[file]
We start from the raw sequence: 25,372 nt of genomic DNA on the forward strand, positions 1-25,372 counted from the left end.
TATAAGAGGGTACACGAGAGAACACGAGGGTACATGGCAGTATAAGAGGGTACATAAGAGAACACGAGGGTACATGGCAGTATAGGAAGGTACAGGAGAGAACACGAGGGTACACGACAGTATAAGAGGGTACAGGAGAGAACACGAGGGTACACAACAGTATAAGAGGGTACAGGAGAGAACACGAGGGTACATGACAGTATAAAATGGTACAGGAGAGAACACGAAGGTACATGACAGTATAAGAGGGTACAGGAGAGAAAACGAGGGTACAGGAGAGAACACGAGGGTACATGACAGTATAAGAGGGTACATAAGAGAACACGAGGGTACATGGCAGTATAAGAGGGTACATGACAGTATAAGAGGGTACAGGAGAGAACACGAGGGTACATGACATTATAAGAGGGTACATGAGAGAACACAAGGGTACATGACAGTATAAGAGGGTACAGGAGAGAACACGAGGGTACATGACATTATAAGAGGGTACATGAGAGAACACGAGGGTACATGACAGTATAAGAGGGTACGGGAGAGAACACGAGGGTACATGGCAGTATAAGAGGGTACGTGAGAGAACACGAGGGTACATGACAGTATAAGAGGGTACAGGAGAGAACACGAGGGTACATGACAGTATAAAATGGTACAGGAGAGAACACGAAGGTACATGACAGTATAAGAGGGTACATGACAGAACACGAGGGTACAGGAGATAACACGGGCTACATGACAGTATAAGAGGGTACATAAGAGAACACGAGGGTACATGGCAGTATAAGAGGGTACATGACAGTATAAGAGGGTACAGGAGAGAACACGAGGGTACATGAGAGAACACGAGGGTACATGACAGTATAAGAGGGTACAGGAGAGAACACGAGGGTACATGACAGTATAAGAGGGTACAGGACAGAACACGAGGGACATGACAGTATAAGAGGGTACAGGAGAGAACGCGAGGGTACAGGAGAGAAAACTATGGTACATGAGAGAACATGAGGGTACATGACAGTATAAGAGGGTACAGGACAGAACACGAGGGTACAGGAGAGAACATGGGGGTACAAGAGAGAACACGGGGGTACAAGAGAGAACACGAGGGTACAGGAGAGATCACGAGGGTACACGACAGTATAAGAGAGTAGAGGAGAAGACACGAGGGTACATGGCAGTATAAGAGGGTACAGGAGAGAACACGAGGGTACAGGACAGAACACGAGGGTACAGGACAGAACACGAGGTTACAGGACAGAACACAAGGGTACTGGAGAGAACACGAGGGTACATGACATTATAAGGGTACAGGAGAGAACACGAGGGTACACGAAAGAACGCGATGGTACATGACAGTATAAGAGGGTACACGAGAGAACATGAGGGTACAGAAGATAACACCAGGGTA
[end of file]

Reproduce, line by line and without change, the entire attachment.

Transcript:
We start from the raw sequence: 25,372 nt of genomic DNA on the forward strand, positions 1-25,372 counted from the left end.
TATAAGAGGGTACACGAGAGAACACGAGGGTACATGGCAGTATAAGAGGGTACATAAGAGAACACGAGGGTACATGGCAGTATAGGAAGGTACAGGAGAGAACACGAGGGTACACGACAGTATAAGAGGGTACAGGAGAGAACACGAGGGTACACAACAGTATAAGAGGGTACAGGAGAGAACACGAGGGTACATGACAGTATAAAATGGTACAGGAGAGAACACGAAGGTACATGACAGTATAAGAGGGTACAGGAGAGAAAACGAGGGTACAGGAGAGAACACGAGGGTACATGACAGTATAAGAGGGTACATAAGAGAACACGAGGGTACATGGCAGTATAAGAGGGTACATGACAGTATAAGAGGGTACAGGAGAGAACACGAGGGTACATGACATTATAAGAGGGTACATGAGAGAACACAAGGGTACATGACAGTATAAGAGGGTACAGGAGAGAACACGAGGGTACATGACATTATAAGAGGGTACATGAGAGAACACGAGGGTACATGACAGTATAAGAGGGTACGGGAGAGAACACGAGGGTACATGGCAGTATAAGAGGGTACGTGAGAGAACACGAGGGTACATGACAGTATAAGAGGGTACAGGAGAGAACACGAGGGTACATGACAGTATAAAATGGTACAGGAGAGAACACGAAGGTACATGACAGTATAAGAGGGTACATGACAGAACACGAGGGTACAGGAGATAACACGGGCTACATGACAGTATAAGAGGGTACATAAGAGAACACGAGGGTACATGGCAGTATAAGAGGGTACATGACAGTATAAGAGGGTACAGGAGAGAACACGAGGGTACATGAGAGAACACGAGGGTACATGACAGTATAAGAGGGTACAGGAGAGAACACGAGGGTACATGACAGTATAAGAGGGTACAGGACAGAACACGAGGGACATGACAGTATAAGAGGGTACAGGAGAGAACGCGAGGGTACAGGAGAGAAAACTATGGTACATGAGAGAACATGAGGGTACATGACAGTATAAGAGGGTACAGGACAGAACACGAGGGTACAGGAGAGAACATGGGGGTACAAGAGAGAACACGGGGGTACAAGAGAGAACACGAGGGTACAGGAGAGATCACGAGGGTACACGACAGTATAAGAGAGTAGAGGAGAAGACACGAGGGTACATGGCAGTATAAGAGGGTACAGGAGAGAACACGAGGGTACAGGACAGAACACGAGGGTACAGGACAGAACACGAGGTTACAGGACAGAACACAAGGGTACTGGAGAGAACACGAGGGTACATGACATTATAAGGGTACAGGAGAGAACACGAGGGTACACGAAAGAACGCGATGGTACATGACAGTATAAGAGGGTACACGAGAGAACATGAGGGTACAGAAGATAACACCAGGGTA